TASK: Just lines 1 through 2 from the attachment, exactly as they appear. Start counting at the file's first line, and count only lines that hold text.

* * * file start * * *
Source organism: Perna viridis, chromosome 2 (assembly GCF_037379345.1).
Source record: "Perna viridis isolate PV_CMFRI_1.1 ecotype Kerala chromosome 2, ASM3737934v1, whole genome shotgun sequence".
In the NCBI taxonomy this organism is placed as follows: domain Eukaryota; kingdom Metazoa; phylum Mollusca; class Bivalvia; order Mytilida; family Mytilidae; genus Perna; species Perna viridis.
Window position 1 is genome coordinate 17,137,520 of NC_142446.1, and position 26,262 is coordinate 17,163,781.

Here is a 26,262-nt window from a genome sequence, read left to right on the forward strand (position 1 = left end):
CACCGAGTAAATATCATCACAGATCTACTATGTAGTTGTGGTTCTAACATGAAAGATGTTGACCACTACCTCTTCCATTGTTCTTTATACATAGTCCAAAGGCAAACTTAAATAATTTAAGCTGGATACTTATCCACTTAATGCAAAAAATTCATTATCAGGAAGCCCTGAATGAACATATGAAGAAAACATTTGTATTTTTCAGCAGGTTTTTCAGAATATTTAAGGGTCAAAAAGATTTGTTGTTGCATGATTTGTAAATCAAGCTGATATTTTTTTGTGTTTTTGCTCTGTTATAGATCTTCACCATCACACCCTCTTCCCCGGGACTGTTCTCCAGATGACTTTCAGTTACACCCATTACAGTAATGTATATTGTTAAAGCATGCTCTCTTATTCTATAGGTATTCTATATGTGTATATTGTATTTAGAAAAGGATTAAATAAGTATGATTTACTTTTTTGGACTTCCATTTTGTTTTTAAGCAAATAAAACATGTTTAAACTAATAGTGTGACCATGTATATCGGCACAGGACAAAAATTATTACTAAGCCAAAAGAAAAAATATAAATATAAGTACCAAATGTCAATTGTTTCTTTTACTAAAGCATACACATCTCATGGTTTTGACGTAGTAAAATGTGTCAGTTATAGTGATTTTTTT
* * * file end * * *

Source organism: Perna viridis, chromosome 2 (assembly GCF_037379345.1).
Source record: "Perna viridis isolate PV_CMFRI_1.1 ecotype Kerala chromosome 2, ASM3737934v1, whole genome shotgun sequence".